Too often companies complete a large data collection project, then when nothing happens wonder what all the fuss was about.
Here are three concrete actions your business can take to avoid this fate.
A good mental model for the data is the encyclopedia. Encyclopedias have millions of entries. Generally, you only care about one or two at a time. So it goes with your new data set. It has millions of entries, which track everything your team could think of. At some point in the future you will need some of that data. The catch is you don’t know which part.
John Wanamaker said: “Half the money I spend on advertising is wasted; the trouble is I don’t know which half.” In today’s economy, the quote may well become: “Half the money I spend on data is wasted; the trouble is I don’t know which half.”
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Reimagine How to Share Data About X
X can be anything from how you display customer journeys to product lifecycles. Is there an area in your operations where decisions are haphazard or ill-informed? Hopefully the new data set provides you the opportunity to dig deeper.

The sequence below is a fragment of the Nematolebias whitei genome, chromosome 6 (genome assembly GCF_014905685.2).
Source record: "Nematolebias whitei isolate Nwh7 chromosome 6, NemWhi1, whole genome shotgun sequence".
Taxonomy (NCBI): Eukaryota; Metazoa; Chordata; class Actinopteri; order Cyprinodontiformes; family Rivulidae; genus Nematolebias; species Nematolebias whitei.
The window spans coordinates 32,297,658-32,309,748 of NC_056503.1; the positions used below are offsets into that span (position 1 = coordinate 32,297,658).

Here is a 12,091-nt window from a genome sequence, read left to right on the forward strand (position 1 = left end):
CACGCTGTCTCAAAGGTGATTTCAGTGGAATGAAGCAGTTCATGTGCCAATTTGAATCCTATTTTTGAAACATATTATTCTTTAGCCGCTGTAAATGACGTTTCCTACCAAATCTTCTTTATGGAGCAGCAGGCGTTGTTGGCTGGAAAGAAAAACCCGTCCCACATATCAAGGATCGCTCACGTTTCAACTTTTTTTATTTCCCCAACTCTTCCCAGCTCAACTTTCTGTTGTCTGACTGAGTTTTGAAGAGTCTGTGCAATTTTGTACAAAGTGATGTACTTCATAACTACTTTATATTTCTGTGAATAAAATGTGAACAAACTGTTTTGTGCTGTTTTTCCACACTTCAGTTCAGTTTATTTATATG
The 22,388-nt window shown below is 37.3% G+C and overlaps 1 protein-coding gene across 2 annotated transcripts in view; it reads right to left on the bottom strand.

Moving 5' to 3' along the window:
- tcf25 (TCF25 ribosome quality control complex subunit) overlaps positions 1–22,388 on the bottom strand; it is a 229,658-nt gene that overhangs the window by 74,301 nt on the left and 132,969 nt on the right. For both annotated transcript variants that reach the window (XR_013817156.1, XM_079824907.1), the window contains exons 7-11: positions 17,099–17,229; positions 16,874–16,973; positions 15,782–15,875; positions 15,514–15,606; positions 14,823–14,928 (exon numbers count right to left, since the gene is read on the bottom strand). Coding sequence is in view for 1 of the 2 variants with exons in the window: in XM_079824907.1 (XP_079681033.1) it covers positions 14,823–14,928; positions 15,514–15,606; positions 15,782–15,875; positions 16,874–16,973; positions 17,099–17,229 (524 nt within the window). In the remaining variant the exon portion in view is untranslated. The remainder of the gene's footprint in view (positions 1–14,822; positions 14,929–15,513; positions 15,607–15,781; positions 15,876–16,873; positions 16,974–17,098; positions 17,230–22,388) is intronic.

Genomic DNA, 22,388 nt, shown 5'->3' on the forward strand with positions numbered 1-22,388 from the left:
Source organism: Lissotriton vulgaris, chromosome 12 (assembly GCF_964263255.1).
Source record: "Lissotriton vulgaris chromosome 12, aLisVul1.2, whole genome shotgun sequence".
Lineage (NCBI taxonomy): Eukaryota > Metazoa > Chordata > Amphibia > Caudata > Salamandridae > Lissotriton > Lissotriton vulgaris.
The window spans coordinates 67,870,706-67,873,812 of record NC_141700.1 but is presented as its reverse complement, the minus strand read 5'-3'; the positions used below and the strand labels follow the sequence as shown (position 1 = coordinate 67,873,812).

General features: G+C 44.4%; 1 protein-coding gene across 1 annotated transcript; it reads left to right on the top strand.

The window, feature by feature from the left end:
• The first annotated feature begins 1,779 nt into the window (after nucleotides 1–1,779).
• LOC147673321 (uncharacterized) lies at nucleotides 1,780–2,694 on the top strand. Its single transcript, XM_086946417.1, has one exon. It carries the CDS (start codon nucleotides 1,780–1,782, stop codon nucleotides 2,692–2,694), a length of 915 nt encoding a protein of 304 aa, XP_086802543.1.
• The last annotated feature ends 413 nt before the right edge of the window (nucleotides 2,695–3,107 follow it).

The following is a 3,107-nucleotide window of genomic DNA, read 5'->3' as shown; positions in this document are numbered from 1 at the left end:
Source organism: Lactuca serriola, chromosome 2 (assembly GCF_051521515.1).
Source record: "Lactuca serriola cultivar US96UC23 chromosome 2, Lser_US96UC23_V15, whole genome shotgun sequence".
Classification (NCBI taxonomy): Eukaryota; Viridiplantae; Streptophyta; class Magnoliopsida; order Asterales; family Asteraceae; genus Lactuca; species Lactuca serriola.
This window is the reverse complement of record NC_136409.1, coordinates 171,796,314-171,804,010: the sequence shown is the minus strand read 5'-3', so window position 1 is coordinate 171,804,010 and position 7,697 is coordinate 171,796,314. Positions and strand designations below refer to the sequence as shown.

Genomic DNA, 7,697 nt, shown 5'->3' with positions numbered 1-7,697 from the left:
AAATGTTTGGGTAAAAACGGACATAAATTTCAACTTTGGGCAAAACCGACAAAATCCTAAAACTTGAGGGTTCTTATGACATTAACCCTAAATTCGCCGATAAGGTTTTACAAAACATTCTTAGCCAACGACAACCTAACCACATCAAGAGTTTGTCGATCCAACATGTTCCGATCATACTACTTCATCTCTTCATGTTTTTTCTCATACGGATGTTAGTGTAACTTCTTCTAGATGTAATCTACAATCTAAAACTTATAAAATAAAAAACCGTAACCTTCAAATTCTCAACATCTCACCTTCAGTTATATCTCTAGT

An inventive example of this I observed occurred in a call center. The center transformed the customer data from the multiple screens agents had to wade through to understand the customer’s needs to a single graphical display that instantly provided a picture of the customer’s behaviors and likely wants.
Have a pet theory about how to improve your business? Now is the time to explore. New data sets are wonderful because they provide opportunities for discovery ahead of the competition.
A fresh data set is far more exciting for data scientists than an existing one. Chances are the existing data set has been picked over already and the most impactful insights have already been gleaned.
Related Article: Is Your Voice of the Customer Program All Talk and No Action?
Data at Rest Stays at Rest
Collecting data provides a foundation for more informed decisions. However, it is just the foundation. Once collected, the data still needs to be converted to information that can be understood and acted upon.